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Directors and officers insurance for European directors is becoming more affordable and less restrictive as demand and supply both increase across Europe, according to buyers and insurers.
"The directors and officers insurance market is getting its act together in terms of the scope and cover it is offering. I don't see it tightening in the near future," said Stephen Ward, head of risk management and insurance for United Kingdom-based engineering company GKN P.L.C.
Amanda McKendrick, insurance manager for London-based civil engineering company McNicholas P.L.C. considers her company's D&O insurance to be "reasonably priced" and a product it can't afford to be without. "We could easily run through legal fees in excess of our premium just in defending a [doubtful] claim," she said.
The D&O market has become more competitive in recent years for several reasons, according to Andre Basile, vice-president, management liability with AIG Europe (UK) Ltd.
Rate hikes in 2003, following huge losses stemming from several massive bankruptcies and the bursting of the stock market bubble of the late 1990s, pushed the D&O market back into profit, encouraging underwriters into the market, he noted.
Meanwhile, demand for D&O throughout Europe is beginning to increase and other new players have entered the market in anticipation of yet further demand, he said. United States and Bermuda-based D&O underwriters are said to be looking to diversify their books by writing European business with non U.S. exposure.
As a result, rates for non-US business are falling and policy terms are becoming broader, he said.
In Germany, there is no legal obligation for companies to purchase D&O insurance for senior managers, but increasing management liabilities has prompted all the major German insurers to offer D&O policies, said Bill Perry, a partner and head of insurance and reinsurance for Charles Russell L.L.P.
"Smaller and medium-sized companies in Europe and those with no U.S. exposure now are purchasing D&O insurance," said AIG Europe colleague John Hopper, manager in the management liability division.
Moreover, "more attention is being given by executive and non-executive directors to their insurance cover including looking at the policy wording," he said.
"The D&O market is very soft at the moment and the softness of the market is dictated by claims and supply," said Ed Smerdon, partner in the D&O group of London-based law firm Reynolds Porter & Chamberlain L.L.P.
"There has been a benign claims environment post-Enron in Europe and underwriters are not being scared off writing this business," he noted.
Although legislation and directors' liabilities are increasing there "will be a time lag between entrants coming in and claims increasing," he observed.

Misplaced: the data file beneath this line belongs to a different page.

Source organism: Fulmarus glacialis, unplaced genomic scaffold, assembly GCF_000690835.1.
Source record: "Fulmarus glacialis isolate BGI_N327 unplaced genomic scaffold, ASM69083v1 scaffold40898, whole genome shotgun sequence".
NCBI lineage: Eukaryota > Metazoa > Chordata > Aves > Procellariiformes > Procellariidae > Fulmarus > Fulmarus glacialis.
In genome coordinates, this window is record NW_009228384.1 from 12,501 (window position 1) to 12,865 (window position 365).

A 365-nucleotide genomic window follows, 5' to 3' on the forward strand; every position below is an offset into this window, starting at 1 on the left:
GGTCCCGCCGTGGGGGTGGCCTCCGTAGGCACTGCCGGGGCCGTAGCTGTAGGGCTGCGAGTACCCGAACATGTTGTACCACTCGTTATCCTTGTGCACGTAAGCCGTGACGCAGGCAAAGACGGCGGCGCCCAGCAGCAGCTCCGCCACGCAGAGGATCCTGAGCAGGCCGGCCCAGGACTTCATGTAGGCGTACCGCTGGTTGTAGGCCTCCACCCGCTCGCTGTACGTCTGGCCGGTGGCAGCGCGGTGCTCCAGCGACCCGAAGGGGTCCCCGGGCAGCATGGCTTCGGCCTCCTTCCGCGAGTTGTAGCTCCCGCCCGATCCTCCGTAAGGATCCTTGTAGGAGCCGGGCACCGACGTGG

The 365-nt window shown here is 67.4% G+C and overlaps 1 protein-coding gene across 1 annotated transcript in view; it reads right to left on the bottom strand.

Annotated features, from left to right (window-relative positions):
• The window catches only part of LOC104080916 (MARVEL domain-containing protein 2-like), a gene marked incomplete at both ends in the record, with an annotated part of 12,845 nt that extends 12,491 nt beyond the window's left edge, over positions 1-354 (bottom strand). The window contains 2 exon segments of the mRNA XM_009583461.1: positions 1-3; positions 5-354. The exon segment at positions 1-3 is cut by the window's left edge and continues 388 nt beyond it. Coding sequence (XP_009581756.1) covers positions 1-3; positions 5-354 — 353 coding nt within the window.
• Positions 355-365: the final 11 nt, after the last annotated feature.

While the U.K. remains the main market for buying D&O insurance, continental Europe is catching up fast, most notably Germany, France and the Netherlands, said Brian Cole, senior vice-president, Guy Carpenter & Co. Ltd., in London.
The increasing tendency to buy D&O insurance is not a result of increased claims, but "more a broadening of understanding of risks," he said.
The soft market at the moment may be because of more capacity coming in, in anticipation of increased demand, he said.
Mr. Cole estimated average rate reductions in the middle market of 15-20% with less reductions for larger companies.
Meanwhile, terms and conditions also are broadening, with underwriters accepting no co-insurance and lower deductibles, he said.
D&O prices "have become more reasonable in the last few years, compared with the prohibitive pricing several years ago," said Paul Hopkin, technical director of the Association of Insurance and Risk Managers in Industry and Commerce.
"Coverage issues remain a concern, particularly low limits of indemnity and exclusions for companies with U.S. exposures," he added.
Directors are becoming much more interested in their D&O insurance and asking risk managers what cover they have, he said. "Directors are seeking to understand their insurance cover and asking for details," he said.
Meanwhile, more non-executive directors now are asking for companies to provide them with D&O cover, said Mr. Hopkin.
But "D&O insurance can be like Swiss cheesefull of holes," he quipped. For example, a standard exclusion in policies is the "insured v insured" clause that can leave one party uninsured if, for example, a company sues one of its directors, or former directors.
This is a particular concern in Germany where companies have two boards, a managing board and a supervisory board, he said.